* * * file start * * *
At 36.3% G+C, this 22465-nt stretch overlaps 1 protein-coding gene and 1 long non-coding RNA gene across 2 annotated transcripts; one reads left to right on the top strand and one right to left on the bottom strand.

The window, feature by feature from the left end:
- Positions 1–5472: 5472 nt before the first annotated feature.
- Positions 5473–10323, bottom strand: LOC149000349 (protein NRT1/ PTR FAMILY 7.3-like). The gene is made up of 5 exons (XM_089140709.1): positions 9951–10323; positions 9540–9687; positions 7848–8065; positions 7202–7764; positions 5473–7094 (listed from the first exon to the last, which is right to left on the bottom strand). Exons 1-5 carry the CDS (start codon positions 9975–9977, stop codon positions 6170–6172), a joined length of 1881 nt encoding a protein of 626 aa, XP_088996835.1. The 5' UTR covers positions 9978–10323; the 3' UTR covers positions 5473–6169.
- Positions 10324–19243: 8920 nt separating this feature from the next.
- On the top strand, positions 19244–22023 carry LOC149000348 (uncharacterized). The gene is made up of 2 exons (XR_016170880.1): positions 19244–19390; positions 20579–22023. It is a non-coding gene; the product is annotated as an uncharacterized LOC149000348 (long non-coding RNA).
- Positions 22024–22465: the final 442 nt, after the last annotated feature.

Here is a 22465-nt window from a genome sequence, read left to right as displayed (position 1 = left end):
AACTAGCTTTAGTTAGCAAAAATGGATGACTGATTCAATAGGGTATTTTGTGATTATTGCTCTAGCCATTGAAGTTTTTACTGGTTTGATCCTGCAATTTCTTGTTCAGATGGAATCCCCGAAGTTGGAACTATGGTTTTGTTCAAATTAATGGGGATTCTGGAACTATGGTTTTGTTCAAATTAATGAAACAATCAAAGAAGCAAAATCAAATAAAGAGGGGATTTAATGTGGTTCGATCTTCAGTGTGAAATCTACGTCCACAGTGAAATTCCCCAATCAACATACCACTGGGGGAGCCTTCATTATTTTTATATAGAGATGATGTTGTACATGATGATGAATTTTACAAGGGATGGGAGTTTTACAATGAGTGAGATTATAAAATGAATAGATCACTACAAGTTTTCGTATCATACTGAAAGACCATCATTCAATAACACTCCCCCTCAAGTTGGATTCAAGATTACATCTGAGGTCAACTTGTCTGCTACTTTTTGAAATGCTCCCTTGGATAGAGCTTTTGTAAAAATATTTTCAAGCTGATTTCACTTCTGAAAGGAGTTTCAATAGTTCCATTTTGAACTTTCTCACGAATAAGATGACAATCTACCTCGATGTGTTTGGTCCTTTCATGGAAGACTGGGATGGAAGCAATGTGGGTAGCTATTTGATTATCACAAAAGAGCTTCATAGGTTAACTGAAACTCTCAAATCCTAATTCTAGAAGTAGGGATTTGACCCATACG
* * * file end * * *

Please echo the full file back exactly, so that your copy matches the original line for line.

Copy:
At 36.3% G+C, this 22465-nt stretch overlaps 1 protein-coding gene and 1 long non-coding RNA gene across 2 annotated transcripts; one reads left to right on the top strand and one right to left on the bottom strand.

The window, feature by feature from the left end:
- Positions 1–5472: 5472 nt before the first annotated feature.
- Positions 5473–10323, bottom strand: LOC149000349 (protein NRT1/ PTR FAMILY 7.3-like). The gene is made up of 5 exons (XM_089140709.1): positions 9951–10323; positions 9540–9687; positions 7848–8065; positions 7202–7764; positions 5473–7094 (listed from the first exon to the last, which is right to left on the bottom strand). Exons 1-5 carry the CDS (start codon positions 9975–9977, stop codon positions 6170–6172), a joined length of 1881 nt encoding a protein of 626 aa, XP_088996835.1. The 5' UTR covers positions 9978–10323; the 3' UTR covers positions 5473–6169.
- Positions 10324–19243: 8920 nt separating this feature from the next.
- On the top strand, positions 19244–22023 carry LOC149000348 (uncharacterized). The gene is made up of 2 exons (XR_016170880.1): positions 19244–19390; positions 20579–22023. It is a non-coding gene; the product is annotated as an uncharacterized LOC149000348 (long non-coding RNA).
- Positions 22024–22465: the final 442 nt, after the last annotated feature.

Here is a 22465-nt window from a genome sequence, read left to right as displayed (position 1 = left end):
AACTAGCTTTAGTTAGCAAAAATGGATGACTGATTCAATAGGGTATTTTGTGATTATTGCTCTAGCCATTGAAGTTTTTACTGGTTTGATCCTGCAATTTCTTGTTCAGATGGAATCCCCGAAGTTGGAACTATGGTTTTGTTCAAATTAATGGGGATTCTGGAACTATGGTTTTGTTCAAATTAATGAAACAATCAAAGAAGCAAAATCAAATAAAGAGGGGATTTAATGTGGTTCGATCTTCAGTGTGAAATCTACGTCCACAGTGAAATTCCCCAATCAACATACCACTGGGGGAGCCTTCATTATTTTTATATAGAGATGATGTTGTACATGATGATGAATTTTACAAGGGATGGGAGTTTTACAATGAGTGAGATTATAAAATGAATAGATCACTACAAGTTTTCGTATCATACTGAAAGACCATCATTCAATAACACTCCCCCTCAAGTTGGATTCAAGATTACATCTGAGGTCAACTTGTCTGCTACTTTTTGAAATGCTCCCTTGGATAGAGCTTTTGTAAAAATATTTTCAAGCTGATTTCACTTCTGAAAGGAGTTTCAATAGTTCCATTTTGAACTTTCTCACGAATAAGATGACAATCTACCTCGATGTGTTTGGTCCTTTCATGGAAGACTGGGATGGAAGCAATGTGGGTAGCTATTTGATTATCACAAAAGAGCTTCATAGGTTAACTGAAACTCTCAAATCCTAATTCTAGAAGTAGGGATTTGACCCATACG